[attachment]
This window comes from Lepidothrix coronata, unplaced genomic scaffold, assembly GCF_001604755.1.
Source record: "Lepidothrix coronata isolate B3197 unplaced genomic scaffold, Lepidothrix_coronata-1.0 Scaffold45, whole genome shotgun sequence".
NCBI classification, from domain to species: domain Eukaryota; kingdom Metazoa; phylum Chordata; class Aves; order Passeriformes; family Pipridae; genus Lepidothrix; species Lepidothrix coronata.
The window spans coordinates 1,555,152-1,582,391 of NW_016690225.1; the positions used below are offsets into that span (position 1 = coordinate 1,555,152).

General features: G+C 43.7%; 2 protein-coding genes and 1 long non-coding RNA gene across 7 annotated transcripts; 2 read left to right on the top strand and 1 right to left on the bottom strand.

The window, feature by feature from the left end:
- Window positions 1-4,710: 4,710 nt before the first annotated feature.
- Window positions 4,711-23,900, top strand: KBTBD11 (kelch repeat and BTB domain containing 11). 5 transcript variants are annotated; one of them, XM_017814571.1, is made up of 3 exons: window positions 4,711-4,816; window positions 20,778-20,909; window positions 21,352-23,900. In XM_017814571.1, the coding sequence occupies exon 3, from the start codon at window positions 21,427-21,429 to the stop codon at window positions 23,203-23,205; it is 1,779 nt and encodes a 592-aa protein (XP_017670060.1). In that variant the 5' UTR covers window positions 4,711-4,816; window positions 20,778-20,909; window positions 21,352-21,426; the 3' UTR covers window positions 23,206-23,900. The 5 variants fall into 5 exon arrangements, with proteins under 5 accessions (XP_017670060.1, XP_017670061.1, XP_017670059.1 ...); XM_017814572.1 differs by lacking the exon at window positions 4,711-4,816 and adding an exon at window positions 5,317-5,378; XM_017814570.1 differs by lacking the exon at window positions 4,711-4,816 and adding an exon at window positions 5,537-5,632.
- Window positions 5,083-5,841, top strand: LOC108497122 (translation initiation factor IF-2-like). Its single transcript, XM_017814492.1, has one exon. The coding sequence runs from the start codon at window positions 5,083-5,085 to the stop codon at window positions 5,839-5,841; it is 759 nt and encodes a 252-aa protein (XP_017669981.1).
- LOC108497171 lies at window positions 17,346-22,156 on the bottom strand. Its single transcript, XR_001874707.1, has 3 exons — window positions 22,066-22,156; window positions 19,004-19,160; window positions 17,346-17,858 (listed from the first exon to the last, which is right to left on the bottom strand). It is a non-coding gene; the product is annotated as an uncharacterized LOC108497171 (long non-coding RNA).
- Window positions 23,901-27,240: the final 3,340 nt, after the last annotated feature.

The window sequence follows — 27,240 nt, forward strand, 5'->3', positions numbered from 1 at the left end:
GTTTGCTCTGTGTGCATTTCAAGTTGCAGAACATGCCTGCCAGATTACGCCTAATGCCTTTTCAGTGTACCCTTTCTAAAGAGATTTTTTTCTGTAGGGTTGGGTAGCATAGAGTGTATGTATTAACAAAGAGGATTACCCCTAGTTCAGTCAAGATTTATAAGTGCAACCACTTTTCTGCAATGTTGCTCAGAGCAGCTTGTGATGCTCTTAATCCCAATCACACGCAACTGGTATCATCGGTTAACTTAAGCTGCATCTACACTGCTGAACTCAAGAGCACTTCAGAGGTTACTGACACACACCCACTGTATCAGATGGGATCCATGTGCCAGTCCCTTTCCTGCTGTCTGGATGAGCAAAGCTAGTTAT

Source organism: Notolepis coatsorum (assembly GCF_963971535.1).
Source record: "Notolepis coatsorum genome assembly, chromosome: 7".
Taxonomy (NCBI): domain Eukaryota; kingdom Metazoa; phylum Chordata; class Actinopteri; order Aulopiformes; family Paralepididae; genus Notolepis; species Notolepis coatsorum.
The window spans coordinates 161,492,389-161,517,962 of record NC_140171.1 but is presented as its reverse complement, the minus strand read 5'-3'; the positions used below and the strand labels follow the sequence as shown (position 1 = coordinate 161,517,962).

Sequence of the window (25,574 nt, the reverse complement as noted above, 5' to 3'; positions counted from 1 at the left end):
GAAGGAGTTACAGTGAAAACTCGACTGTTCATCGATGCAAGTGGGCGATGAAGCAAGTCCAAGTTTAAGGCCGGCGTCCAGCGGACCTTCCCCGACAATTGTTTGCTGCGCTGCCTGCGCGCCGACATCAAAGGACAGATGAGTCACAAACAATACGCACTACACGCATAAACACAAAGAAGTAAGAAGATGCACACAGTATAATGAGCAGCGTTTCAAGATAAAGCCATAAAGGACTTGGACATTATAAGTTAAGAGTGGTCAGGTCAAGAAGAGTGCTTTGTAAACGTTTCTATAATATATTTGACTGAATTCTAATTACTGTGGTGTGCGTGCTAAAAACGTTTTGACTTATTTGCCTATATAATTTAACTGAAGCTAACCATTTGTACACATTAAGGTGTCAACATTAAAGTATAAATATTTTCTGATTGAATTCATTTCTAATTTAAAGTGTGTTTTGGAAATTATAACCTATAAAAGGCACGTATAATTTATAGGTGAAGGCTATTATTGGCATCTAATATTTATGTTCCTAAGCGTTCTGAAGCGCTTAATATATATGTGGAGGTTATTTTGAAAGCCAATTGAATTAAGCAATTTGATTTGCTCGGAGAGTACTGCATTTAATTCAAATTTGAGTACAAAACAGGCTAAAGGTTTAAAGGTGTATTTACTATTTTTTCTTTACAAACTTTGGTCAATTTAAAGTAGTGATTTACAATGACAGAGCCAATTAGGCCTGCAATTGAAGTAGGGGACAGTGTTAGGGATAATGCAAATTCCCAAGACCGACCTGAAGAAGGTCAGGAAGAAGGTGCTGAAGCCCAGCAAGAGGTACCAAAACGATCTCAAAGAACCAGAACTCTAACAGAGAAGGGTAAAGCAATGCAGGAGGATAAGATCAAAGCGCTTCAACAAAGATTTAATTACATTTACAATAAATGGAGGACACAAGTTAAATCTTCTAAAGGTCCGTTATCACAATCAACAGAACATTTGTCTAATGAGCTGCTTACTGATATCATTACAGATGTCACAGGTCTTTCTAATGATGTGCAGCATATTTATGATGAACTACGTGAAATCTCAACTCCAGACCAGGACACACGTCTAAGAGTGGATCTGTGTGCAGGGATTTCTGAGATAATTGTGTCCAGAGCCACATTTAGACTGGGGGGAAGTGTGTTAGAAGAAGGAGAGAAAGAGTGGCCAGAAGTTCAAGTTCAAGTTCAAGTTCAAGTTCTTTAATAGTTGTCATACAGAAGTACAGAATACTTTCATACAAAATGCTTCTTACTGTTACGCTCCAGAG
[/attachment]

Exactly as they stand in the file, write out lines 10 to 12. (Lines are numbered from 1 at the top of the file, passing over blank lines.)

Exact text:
- LOC108497171 lies at window positions 17,346-22,156 on the bottom strand. Its single transcript, XR_001874707.1, has 3 exons — window positions 22,066-22,156; window positions 19,004-19,160; window positions 17,346-17,858 (listed from the first exon to the last, which is right to left on the bottom strand). It is a non-coding gene; the product is annotated as an uncharacterized LOC108497171 (long non-coding RNA).
- Window positions 23,901-27,240: the final 3,340 nt, after the last annotated feature.

The window sequence follows — 27,240 nt, forward strand, 5'->3', positions numbered from 1 at the left end: